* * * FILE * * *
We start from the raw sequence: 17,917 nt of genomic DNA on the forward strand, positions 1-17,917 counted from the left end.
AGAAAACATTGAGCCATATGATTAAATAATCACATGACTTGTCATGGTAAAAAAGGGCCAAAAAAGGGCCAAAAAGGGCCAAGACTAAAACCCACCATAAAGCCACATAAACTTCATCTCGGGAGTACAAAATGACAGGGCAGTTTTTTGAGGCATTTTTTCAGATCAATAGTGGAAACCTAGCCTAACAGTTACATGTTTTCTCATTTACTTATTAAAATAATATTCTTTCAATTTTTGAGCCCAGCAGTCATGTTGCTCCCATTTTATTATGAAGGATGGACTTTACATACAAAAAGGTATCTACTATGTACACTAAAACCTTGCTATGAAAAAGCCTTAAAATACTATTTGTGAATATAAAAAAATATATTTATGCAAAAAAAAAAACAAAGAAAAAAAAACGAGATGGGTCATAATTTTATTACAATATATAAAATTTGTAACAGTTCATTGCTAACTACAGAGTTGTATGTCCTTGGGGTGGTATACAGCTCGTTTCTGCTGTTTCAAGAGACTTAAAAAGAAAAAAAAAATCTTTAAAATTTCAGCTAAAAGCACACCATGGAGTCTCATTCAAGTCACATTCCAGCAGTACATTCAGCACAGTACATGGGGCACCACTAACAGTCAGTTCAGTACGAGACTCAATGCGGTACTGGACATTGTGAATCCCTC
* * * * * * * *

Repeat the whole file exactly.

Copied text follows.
We start from the raw sequence: 17,917 nt of genomic DNA on the forward strand, positions 1-17,917 counted from the left end.
AGAAAACATTGAGCCATATGATTAAATAATCACATGACTTGTCATGGTAAAAAAGGGCCAAAAAAGGGCCAAAAAGGGCCAAGACTAAAACCCACCATAAAGCCACATAAACTTCATCTCGGGAGTACAAAATGACAGGGCAGTTTTTTGAGGCATTTTTTCAGATCAATAGTGGAAACCTAGCCTAACAGTTACATGTTTTCTCATTTACTTATTAAAATAATATTCTTTCAATTTTTGAGCCCAGCAGTCATGTTGCTCCCATTTTATTATGAAGGATGGACTTTACATACAAAAAGGTATCTACTATGTACACTAAAACCTTGCTATGAAAAAGCCTTAAAATACTATTTGTGAATATAAAAAAATATATTTATGCAAAAAAAAAAACAAAGAAAAAAAAACGAGATGGGTCATAATTTTATTACAATATATAAAATTTGTAACAGTTCATTGCTAACTACAGAGTTGTATGTCCTTGGGGTGGTATACAGCTCGTTTCTGCTGTTTCAAGAGACTTAAAAAGAAAAAAAAAATCTTTAAAATTTCAGCTAAAAGCACACCATGGAGTCTCATTCAAGTCACATTCCAGCAGTACATTCAGCACAGTACATGGGGCACCACTAACAGTCAGTTCAGTACGAGACTCAATGCGGTACTGGACATTGTGAATCCCTC